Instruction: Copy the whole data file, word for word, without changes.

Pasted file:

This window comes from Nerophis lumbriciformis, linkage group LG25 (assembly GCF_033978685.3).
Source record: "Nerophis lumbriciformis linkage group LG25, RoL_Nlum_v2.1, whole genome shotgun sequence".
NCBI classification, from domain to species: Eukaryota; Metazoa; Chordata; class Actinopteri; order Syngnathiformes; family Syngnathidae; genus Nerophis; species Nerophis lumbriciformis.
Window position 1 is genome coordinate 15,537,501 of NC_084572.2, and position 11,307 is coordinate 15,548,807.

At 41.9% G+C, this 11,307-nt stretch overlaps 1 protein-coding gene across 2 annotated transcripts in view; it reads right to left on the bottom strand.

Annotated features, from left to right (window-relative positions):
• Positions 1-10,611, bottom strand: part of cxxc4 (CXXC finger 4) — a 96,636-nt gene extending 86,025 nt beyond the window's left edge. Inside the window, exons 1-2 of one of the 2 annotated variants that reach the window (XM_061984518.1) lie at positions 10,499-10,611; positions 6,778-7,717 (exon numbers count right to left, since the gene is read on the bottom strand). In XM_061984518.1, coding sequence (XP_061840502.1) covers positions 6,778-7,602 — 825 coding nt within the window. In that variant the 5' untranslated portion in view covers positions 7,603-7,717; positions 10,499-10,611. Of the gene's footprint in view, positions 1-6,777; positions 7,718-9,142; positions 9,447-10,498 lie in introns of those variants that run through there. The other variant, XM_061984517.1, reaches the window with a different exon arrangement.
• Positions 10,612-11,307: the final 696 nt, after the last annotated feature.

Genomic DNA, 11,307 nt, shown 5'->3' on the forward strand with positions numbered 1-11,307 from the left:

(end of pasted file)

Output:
This window comes from Nerophis lumbriciformis, linkage group LG25 (assembly GCF_033978685.3).
Source record: "Nerophis lumbriciformis linkage group LG25, RoL_Nlum_v2.1, whole genome shotgun sequence".
NCBI classification, from domain to species: Eukaryota; Metazoa; Chordata; class Actinopteri; order Syngnathiformes; family Syngnathidae; genus Nerophis; species Nerophis lumbriciformis.
Window position 1 is genome coordinate 15,537,501 of NC_084572.2, and position 11,307 is coordinate 15,548,807.

At 41.9% G+C, this 11,307-nt stretch overlaps 1 protein-coding gene across 2 annotated transcripts in view; it reads right to left on the bottom strand.

Annotated features, from left to right (window-relative positions):
• Positions 1-10,611, bottom strand: part of cxxc4 (CXXC finger 4) — a 96,636-nt gene extending 86,025 nt beyond the window's left edge. Inside the window, exons 1-2 of one of the 2 annotated variants that reach the window (XM_061984518.1) lie at positions 10,499-10,611; positions 6,778-7,717 (exon numbers count right to left, since the gene is read on the bottom strand). In XM_061984518.1, coding sequence (XP_061840502.1) covers positions 6,778-7,602 — 825 coding nt within the window. In that variant the 5' untranslated portion in view covers positions 7,603-7,717; positions 10,499-10,611. Of the gene's footprint in view, positions 1-6,777; positions 7,718-9,142; positions 9,447-10,498 lie in introns of those variants that run through there. The other variant, XM_061984517.1, reaches the window with a different exon arrangement.
• Positions 10,612-11,307: the final 696 nt, after the last annotated feature.

Genomic DNA, 11,307 nt, shown 5'->3' on the forward strand with positions numbered 1-11,307 from the left: